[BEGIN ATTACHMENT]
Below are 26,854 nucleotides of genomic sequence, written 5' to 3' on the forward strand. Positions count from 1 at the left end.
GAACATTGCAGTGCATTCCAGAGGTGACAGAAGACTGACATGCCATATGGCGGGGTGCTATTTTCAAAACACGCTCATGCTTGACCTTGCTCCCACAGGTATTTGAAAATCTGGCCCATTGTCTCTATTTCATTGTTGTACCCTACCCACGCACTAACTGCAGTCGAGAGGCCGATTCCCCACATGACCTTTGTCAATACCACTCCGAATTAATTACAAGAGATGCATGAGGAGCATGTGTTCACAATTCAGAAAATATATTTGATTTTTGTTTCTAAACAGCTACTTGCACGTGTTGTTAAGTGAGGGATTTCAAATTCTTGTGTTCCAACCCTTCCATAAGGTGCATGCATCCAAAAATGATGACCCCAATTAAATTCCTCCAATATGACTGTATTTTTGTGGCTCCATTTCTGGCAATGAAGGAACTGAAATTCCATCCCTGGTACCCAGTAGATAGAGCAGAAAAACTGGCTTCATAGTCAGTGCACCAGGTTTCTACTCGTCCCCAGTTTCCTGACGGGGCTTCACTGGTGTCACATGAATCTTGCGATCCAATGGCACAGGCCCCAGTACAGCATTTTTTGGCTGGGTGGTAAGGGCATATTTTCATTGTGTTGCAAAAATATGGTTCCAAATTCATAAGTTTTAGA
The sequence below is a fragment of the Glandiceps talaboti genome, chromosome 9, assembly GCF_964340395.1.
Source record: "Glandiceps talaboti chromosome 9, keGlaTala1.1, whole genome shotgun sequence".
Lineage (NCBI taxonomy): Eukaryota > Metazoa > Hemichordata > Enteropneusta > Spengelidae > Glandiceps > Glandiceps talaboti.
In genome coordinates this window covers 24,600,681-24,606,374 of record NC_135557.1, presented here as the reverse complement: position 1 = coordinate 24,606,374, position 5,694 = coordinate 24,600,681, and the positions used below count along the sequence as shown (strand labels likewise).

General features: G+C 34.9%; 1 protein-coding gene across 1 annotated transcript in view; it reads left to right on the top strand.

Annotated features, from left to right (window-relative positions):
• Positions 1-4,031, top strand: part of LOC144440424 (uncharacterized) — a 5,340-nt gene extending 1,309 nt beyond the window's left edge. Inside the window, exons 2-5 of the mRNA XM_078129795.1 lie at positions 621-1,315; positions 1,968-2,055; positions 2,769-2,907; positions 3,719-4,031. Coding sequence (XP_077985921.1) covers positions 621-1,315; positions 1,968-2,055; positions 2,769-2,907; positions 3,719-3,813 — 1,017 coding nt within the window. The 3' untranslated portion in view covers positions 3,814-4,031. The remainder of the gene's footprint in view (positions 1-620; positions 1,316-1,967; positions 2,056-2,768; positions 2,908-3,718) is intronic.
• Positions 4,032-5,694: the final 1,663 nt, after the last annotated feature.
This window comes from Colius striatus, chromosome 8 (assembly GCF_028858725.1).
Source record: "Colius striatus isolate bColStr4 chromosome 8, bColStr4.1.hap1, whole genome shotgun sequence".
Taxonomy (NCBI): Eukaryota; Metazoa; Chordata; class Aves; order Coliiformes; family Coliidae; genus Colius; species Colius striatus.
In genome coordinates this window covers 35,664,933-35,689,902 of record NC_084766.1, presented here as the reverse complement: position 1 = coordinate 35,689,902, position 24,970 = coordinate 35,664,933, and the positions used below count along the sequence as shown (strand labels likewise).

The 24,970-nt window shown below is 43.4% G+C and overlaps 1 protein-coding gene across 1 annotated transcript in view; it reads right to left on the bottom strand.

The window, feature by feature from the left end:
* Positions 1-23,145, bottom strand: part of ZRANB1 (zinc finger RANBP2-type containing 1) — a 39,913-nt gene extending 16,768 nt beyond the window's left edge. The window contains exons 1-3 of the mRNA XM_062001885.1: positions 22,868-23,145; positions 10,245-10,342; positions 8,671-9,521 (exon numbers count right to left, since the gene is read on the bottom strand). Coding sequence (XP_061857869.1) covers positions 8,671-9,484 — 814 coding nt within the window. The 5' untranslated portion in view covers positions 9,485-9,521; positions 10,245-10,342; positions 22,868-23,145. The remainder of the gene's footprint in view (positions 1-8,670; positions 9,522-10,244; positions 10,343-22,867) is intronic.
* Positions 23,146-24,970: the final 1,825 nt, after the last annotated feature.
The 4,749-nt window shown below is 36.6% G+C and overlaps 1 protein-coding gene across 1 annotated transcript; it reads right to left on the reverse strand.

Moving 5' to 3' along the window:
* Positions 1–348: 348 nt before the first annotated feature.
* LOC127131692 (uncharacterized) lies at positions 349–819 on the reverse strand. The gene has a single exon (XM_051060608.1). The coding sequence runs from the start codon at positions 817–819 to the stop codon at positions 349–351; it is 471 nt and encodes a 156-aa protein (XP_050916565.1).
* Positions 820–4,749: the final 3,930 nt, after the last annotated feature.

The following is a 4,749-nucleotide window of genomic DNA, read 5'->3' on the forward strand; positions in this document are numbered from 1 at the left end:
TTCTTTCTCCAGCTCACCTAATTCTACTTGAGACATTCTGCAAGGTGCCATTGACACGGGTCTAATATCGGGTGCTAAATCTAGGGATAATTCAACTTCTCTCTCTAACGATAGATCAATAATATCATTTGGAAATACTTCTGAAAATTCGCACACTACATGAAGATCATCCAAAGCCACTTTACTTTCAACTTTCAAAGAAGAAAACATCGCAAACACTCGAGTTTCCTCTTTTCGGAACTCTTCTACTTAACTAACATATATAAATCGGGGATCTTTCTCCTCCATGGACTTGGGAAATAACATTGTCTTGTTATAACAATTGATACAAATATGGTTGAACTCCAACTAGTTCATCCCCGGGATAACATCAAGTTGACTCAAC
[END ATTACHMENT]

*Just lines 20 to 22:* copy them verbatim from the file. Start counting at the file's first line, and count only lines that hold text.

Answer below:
Moving 5' to 3' along the window:
* Positions 1–348: 348 nt before the first annotated feature.
* LOC127131692 (uncharacterized) lies at positions 349–819 on the reverse strand. The gene has a single exon (XM_051060608.1). The coding sequence runs from the start codon at positions 817–819 to the stop codon at positions 349–351; it is 471 nt and encodes a 156-aa protein (XP_050916565.1).